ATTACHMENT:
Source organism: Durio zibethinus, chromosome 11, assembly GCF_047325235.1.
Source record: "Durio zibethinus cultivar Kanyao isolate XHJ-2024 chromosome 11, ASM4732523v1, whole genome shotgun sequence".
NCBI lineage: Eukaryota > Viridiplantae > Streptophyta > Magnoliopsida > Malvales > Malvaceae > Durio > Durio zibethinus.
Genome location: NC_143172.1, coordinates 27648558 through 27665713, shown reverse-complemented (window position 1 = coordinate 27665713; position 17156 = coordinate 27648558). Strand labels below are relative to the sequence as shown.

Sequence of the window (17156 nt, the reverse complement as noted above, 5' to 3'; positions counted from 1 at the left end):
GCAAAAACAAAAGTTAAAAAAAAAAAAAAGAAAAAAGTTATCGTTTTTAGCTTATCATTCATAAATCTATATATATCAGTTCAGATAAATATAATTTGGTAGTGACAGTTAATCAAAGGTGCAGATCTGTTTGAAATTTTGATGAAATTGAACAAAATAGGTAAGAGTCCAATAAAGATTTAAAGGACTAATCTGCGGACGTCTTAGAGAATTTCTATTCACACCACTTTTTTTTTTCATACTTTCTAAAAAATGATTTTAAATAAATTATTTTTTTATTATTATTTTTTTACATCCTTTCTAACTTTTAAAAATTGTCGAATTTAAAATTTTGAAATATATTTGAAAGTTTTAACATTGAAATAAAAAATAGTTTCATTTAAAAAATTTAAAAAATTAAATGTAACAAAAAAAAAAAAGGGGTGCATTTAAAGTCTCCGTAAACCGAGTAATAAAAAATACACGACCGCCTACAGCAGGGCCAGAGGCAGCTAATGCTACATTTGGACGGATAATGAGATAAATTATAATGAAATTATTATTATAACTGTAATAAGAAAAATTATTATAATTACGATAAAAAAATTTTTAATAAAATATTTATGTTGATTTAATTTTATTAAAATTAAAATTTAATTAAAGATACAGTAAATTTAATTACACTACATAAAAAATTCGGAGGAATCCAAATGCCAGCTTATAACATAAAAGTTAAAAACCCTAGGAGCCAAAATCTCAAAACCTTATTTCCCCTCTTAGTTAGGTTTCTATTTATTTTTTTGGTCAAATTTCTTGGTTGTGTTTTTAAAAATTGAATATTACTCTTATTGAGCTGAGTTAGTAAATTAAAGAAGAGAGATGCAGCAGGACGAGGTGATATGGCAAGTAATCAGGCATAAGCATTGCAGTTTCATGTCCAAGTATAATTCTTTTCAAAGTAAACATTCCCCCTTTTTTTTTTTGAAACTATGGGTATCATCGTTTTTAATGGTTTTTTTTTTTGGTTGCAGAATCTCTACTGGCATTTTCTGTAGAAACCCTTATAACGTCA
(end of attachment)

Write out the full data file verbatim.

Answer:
Source organism: Durio zibethinus, chromosome 11, assembly GCF_047325235.1.
Source record: "Durio zibethinus cultivar Kanyao isolate XHJ-2024 chromosome 11, ASM4732523v1, whole genome shotgun sequence".
NCBI lineage: Eukaryota > Viridiplantae > Streptophyta > Magnoliopsida > Malvales > Malvaceae > Durio > Durio zibethinus.
Genome location: NC_143172.1, coordinates 27648558 through 27665713, shown reverse-complemented (window position 1 = coordinate 27665713; position 17156 = coordinate 27648558). Strand labels below are relative to the sequence as shown.

Sequence of the window (17156 nt, the reverse complement as noted above, 5' to 3'; positions counted from 1 at the left end):
GCAAAAACAAAAGTTAAAAAAAAAAAAAAGAAAAAAGTTATCGTTTTTAGCTTATCATTCATAAATCTATATATATCAGTTCAGATAAATATAATTTGGTAGTGACAGTTAATCAAAGGTGCAGATCTGTTTGAAATTTTGATGAAATTGAACAAAATAGGTAAGAGTCCAATAAAGATTTAAAGGACTAATCTGCGGACGTCTTAGAGAATTTCTATTCACACCACTTTTTTTTTTCATACTTTCTAAAAAATGATTTTAAATAAATTATTTTTTTATTATTATTTTTTTACATCCTTTCTAACTTTTAAAAATTGTCGAATTTAAAATTTTGAAATATATTTGAAAGTTTTAACATTGAAATAAAAAATAGTTTCATTTAAAAAATTTAAAAAATTAAATGTAACAAAAAAAAAAAAGGGGTGCATTTAAAGTCTCCGTAAACCGAGTAATAAAAAATACACGACCGCCTACAGCAGGGCCAGAGGCAGCTAATGCTACATTTGGACGGATAATGAGATAAATTATAATGAAATTATTATTATAACTGTAATAAGAAAAATTATTATAATTACGATAAAAAAATTTTTAATAAAATATTTATGTTGATTTAATTTTATTAAAATTAAAATTTAATTAAAGATACAGTAAATTTAATTACACTACATAAAAAATTCGGAGGAATCCAAATGCCAGCTTATAACATAAAAGTTAAAAACCCTAGGAGCCAAAATCTCAAAACCTTATTTCCCCTCTTAGTTAGGTTTCTATTTATTTTTTTGGTCAAATTTCTTGGTTGTGTTTTTAAAAATTGAATATTACTCTTATTGAGCTGAGTTAGTAAATTAAAGAAGAGAGATGCAGCAGGACGAGGTGATATGGCAAGTAATCAGGCATAAGCATTGCAGTTTCATGTCCAAGTATAATTCTTTTCAAAGTAAACATTCCCCCTTTTTTTTTTTGAAACTATGGGTATCATCGTTTTTAATGGTTTTTTTTTTTGGTTGCAGAATCTCTACTGGCATTTTCTGTAGAAACCCTTATAACGTCA